It finishes on [Oct. 3] this year, so we start on the fourth. I get around, our band goes to these little festivals, and occasionally there's somebody who's just off the charts, at least in my opinion. And they do not get to come because they say, "Gee, we'd really like to come to your festival." They get to come because they're exotic, or maybe people would not have heard of them. They're unique. You see that pile over there? Those are all CDs I haven't listened to yet.

So does the lineup get bigger every year?

I think so. There's no way to measure it. I mean, the cops always make estimates, and they estimated last year it was 750,000. They estimated the year before, alternatively 300,000 or 700,000. I know that we've never had a day as crowded as it was [on] Saturday last year. That was almost human gridlock.

A piece of advice for people, if you want me to pontificate: People always say, "Well, God, you can't get from stage to stage to stage, and it's impossible to walk around." I always say, "Okay ... don't try to go from stage to stage if it frustrates you." I think people get all tied up in, "I've got to see so-and-so." And it's just hard to get from stage to stage with that many people. So why not just relax and say, "Oh, I'm going to go to a festival and I'm going to see [he reads the lineup on a single stage from this year's festival schedule] Laurie Lewis, Dry Branch Fire Squad, Carolina Chocolate Drops, Joan Baez, David Grisman, Gillian Welch, and Steve Earle. And that's all I'm going to see." Is that a bad day?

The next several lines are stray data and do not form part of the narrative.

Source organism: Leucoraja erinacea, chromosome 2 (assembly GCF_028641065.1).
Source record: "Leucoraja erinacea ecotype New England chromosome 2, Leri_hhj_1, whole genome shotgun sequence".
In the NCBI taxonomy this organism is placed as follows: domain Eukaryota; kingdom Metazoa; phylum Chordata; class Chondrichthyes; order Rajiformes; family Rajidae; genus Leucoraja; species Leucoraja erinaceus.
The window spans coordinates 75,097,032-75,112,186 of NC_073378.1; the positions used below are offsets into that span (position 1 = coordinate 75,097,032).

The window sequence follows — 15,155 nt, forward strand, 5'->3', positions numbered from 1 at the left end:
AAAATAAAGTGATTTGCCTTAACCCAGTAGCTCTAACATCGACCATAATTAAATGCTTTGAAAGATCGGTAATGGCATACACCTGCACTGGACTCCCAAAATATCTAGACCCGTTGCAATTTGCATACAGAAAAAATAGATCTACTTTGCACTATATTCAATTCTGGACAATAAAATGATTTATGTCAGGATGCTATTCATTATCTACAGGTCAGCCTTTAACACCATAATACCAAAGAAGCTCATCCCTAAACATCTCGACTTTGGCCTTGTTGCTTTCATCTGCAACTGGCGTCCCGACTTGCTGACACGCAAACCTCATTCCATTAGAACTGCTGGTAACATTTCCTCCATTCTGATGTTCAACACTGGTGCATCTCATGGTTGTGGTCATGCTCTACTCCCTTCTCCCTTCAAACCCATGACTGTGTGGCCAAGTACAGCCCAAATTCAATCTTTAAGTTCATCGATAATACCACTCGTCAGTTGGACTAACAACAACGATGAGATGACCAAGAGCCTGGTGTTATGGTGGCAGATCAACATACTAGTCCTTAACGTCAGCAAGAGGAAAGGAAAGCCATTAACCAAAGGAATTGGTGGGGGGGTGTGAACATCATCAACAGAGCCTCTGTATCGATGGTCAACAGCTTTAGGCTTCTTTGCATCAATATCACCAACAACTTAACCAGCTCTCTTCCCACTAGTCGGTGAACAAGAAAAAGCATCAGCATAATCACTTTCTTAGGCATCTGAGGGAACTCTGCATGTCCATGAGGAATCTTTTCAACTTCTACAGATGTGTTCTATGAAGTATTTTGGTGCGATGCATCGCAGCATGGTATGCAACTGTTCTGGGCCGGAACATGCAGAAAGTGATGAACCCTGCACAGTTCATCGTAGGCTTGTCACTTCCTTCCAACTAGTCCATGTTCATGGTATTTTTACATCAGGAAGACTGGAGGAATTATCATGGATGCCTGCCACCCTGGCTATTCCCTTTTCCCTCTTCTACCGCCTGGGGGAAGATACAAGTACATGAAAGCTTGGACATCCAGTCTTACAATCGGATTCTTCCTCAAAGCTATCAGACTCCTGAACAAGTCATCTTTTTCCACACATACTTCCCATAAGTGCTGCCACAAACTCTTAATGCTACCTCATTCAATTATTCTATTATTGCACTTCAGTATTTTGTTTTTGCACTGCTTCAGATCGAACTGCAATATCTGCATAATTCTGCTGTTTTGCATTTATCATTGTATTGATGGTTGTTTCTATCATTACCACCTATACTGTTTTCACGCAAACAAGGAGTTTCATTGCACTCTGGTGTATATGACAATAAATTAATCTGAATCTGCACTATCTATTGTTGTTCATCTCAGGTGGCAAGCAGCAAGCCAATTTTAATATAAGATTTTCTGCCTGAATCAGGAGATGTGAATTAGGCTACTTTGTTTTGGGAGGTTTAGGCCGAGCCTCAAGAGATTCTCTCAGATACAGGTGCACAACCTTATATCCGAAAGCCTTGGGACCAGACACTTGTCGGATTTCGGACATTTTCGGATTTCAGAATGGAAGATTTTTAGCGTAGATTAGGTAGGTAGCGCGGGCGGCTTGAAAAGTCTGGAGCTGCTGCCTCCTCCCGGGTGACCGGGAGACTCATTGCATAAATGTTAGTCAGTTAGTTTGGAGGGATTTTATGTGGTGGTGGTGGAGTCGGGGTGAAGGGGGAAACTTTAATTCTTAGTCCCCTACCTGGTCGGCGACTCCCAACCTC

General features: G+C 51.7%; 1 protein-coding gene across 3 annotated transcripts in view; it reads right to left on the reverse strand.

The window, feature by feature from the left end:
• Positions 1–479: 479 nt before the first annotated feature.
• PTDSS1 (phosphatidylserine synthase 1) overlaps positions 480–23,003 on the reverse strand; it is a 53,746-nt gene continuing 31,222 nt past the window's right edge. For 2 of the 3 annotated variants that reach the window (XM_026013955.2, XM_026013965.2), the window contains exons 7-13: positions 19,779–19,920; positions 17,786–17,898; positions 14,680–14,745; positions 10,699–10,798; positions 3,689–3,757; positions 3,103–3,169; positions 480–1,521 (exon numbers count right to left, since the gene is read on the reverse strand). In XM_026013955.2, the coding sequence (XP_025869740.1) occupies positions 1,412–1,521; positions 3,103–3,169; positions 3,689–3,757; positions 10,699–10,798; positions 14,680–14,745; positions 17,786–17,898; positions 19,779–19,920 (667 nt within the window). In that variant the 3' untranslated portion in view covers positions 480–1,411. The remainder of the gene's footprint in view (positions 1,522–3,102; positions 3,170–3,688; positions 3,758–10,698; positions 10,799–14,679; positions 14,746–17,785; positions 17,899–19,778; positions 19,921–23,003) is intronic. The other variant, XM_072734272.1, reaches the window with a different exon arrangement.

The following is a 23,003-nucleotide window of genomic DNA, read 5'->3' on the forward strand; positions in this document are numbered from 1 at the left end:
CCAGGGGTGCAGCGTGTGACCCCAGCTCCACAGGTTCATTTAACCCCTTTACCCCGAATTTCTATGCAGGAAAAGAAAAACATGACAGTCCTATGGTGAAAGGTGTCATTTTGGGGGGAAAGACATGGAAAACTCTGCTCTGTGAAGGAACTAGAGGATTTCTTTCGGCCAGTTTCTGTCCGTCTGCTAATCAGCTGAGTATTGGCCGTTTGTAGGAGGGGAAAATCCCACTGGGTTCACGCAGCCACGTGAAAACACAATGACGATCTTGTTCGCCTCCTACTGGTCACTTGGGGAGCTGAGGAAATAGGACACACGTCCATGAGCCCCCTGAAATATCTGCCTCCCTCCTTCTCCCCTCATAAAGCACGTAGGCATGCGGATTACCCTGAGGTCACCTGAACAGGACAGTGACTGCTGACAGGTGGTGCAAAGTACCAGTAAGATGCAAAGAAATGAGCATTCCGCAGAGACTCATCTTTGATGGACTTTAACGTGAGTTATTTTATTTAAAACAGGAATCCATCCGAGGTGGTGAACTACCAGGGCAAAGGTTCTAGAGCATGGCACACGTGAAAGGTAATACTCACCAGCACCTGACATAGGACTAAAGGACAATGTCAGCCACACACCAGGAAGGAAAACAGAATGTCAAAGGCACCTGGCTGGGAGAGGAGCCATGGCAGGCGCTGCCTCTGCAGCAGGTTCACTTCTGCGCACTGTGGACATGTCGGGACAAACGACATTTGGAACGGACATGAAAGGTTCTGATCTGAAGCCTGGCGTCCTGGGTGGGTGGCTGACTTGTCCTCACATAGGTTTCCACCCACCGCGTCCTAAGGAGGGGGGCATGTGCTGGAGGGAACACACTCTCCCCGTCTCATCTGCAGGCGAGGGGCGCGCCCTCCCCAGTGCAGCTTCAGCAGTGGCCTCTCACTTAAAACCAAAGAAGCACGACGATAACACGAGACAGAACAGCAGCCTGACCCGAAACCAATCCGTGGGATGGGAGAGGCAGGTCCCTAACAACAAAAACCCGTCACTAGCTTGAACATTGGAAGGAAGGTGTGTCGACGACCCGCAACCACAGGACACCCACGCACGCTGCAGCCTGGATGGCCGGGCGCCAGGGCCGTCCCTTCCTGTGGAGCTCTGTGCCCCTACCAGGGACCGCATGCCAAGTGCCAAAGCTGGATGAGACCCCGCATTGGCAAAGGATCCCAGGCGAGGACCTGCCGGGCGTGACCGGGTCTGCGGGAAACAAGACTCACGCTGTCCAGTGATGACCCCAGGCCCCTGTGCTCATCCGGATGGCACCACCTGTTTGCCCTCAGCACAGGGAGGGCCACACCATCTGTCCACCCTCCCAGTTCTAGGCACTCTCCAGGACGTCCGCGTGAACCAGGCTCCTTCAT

Do you pretty much hang out at the festival the whole time?

All three days, and all two nights.

Going back to the size — does the bottom line cost go up every year?


Do you worry about what the number is? How much does it actually cost?

Every year I say, "Thank god I can afford this." And I sort of set an upper limit. What I can do is allow you to do the arithmetic without telling you. There are 80 bands. Let's assume that they average $2,500. So you can do the arithmetic. And let's assume that the overhead is 50 percent more than that. I didn't tell you what it was, but you can get certainly within a few gazillion dollars of the amount.

What about the politics of it? Is it such an institution now that you get through City Hall without any hassles?